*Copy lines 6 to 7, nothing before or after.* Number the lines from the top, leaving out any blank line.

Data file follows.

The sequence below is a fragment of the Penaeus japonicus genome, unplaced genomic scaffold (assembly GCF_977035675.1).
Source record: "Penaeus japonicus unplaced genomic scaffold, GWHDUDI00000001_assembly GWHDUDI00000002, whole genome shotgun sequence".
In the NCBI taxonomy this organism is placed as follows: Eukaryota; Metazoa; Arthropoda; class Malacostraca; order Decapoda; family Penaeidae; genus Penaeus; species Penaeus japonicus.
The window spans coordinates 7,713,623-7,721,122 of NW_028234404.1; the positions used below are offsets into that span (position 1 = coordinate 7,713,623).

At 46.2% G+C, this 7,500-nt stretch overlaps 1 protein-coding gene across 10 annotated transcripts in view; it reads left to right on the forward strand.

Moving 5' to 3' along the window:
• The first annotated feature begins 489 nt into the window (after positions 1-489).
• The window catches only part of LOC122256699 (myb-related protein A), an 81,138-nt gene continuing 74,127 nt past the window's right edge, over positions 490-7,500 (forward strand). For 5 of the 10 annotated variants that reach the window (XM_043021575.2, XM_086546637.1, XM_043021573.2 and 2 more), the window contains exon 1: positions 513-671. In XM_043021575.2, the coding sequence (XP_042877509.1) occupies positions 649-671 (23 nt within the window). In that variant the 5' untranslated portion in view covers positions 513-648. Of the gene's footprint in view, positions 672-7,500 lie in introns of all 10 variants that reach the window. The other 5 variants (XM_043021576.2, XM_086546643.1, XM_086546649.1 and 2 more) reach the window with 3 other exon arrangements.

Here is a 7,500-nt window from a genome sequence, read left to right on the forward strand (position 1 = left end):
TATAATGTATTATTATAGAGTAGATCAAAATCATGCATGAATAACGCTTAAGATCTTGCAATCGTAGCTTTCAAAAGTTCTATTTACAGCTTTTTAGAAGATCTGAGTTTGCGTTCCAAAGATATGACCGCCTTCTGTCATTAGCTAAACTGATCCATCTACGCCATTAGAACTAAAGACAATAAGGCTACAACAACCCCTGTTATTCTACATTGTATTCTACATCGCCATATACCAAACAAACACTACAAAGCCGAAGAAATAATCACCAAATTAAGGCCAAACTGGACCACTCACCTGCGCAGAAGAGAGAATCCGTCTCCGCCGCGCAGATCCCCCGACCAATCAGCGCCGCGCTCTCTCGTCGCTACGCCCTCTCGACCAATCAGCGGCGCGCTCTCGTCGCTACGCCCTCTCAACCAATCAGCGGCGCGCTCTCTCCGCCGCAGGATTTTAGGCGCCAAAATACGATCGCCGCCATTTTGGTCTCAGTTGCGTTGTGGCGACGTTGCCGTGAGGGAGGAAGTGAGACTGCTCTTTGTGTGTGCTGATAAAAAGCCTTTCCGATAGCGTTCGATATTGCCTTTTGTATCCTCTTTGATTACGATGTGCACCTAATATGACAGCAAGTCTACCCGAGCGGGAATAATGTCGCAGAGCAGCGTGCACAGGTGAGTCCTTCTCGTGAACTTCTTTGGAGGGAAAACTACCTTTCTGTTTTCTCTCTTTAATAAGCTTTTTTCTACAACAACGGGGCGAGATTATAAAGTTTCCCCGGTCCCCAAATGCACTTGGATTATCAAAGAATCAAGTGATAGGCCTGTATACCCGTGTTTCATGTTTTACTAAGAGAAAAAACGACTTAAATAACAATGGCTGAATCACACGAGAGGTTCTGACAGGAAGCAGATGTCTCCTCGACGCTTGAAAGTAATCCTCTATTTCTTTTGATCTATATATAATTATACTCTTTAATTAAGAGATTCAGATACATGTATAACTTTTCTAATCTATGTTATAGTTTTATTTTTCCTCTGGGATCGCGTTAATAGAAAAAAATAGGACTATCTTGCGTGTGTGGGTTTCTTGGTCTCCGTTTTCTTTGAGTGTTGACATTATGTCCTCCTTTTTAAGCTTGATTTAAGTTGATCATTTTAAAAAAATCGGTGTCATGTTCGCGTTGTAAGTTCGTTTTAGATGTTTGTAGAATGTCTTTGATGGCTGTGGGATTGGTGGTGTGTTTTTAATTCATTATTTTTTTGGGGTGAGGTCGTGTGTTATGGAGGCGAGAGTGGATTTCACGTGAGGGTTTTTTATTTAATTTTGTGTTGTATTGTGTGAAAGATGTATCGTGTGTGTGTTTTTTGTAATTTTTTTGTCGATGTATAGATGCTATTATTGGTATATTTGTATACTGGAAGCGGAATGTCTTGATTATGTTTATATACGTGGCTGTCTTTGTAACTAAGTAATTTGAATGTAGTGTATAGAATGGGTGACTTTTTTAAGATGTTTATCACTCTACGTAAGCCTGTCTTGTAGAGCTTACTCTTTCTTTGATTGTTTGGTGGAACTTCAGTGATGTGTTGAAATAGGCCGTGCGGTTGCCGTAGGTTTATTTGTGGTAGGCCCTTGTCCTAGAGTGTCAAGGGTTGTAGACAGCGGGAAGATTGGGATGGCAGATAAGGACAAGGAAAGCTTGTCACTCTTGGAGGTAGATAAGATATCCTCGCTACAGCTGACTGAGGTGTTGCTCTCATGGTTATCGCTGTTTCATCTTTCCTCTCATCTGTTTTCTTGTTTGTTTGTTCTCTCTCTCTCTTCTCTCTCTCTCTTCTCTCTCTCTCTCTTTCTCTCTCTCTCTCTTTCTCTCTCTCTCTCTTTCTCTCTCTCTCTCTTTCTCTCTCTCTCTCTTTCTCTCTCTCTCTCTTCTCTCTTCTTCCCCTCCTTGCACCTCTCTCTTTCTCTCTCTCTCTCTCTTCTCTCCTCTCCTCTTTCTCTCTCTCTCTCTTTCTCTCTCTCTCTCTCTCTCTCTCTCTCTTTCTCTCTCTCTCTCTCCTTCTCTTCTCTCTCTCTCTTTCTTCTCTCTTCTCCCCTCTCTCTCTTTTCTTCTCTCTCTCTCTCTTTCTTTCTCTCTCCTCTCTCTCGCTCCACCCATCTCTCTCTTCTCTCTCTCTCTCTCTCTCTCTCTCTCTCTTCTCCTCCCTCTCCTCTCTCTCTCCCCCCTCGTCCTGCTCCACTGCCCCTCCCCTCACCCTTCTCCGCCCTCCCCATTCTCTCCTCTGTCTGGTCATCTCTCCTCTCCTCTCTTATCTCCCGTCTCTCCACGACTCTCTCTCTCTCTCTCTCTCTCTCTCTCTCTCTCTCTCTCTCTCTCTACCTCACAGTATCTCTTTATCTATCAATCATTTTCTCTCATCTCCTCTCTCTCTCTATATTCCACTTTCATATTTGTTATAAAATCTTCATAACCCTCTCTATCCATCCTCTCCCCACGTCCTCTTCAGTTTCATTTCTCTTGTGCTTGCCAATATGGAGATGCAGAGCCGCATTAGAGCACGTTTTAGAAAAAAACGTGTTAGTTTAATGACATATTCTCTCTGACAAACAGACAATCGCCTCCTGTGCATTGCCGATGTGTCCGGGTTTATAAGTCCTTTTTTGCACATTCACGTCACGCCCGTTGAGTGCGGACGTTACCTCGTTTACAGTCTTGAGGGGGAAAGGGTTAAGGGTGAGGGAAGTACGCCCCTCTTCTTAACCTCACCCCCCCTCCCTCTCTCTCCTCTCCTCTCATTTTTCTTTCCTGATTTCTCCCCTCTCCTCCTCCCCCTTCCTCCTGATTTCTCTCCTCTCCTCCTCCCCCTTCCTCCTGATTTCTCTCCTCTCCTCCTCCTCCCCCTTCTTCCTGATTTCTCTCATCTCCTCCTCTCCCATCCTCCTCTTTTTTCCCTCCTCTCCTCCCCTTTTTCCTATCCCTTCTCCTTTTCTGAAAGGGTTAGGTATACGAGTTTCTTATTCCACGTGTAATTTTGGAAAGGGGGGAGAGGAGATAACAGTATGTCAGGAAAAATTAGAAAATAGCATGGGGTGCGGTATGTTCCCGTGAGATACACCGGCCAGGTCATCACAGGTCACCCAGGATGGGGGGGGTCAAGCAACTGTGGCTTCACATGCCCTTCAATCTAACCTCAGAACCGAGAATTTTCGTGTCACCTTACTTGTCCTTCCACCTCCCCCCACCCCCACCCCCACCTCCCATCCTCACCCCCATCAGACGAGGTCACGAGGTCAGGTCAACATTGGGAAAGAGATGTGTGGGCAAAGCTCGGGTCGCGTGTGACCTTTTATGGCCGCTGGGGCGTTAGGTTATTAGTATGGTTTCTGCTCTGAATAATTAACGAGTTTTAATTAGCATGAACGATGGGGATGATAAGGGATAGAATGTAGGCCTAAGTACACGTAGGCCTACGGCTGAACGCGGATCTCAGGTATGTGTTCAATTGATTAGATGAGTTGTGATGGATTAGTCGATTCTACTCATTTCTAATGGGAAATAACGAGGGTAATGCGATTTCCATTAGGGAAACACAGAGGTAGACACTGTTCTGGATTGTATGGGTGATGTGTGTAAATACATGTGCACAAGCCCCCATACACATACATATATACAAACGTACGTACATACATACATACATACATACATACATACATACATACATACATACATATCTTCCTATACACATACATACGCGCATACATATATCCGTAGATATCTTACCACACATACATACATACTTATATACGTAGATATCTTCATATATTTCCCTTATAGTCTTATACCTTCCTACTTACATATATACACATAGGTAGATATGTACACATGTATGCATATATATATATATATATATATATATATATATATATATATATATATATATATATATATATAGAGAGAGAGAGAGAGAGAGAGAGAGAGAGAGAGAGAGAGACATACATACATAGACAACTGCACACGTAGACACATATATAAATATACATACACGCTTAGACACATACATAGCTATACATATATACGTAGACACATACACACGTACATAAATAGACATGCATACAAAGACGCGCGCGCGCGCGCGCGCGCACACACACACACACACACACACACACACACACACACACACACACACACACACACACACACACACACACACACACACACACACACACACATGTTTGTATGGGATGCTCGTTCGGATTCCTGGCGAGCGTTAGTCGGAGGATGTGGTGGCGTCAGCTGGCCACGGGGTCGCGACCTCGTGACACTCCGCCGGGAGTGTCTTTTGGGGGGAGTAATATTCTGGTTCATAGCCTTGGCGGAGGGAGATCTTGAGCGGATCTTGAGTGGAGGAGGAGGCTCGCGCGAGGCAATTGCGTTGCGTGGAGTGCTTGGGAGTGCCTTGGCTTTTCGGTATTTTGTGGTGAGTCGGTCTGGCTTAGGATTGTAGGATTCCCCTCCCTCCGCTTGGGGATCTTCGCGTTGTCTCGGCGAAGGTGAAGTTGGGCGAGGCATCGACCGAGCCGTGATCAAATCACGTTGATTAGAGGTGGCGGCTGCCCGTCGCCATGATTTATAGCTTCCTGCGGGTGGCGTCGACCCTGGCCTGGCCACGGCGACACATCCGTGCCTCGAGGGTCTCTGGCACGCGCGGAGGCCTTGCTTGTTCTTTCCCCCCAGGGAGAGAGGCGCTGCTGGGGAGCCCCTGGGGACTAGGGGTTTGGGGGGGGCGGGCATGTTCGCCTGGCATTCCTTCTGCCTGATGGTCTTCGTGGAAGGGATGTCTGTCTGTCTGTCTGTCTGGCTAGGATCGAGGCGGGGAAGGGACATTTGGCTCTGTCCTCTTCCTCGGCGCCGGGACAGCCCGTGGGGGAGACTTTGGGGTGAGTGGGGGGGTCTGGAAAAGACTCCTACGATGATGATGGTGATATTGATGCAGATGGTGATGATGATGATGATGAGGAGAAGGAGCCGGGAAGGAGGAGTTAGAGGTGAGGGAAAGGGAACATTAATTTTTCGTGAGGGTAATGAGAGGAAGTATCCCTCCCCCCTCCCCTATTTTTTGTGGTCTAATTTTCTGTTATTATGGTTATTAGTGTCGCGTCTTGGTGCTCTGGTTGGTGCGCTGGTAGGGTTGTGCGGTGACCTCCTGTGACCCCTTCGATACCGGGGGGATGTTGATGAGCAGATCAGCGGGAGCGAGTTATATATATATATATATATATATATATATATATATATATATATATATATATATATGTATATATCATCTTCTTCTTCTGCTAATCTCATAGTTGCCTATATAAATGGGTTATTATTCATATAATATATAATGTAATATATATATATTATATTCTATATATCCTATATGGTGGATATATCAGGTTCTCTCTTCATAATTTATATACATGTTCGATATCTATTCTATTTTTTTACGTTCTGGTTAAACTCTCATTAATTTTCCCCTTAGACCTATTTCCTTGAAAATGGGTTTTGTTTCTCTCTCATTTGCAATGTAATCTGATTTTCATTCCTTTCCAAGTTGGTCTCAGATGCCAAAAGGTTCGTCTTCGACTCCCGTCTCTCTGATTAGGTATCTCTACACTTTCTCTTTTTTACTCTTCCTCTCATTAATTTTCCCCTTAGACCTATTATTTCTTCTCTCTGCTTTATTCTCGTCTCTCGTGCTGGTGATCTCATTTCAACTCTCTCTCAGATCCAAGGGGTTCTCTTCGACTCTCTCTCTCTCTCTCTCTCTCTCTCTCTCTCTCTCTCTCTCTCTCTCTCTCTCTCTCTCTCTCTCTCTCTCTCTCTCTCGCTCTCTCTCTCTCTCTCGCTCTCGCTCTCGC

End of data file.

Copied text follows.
Moving 5' to 3' along the window:
• The first annotated feature begins 489 nt into the window (after positions 1-489).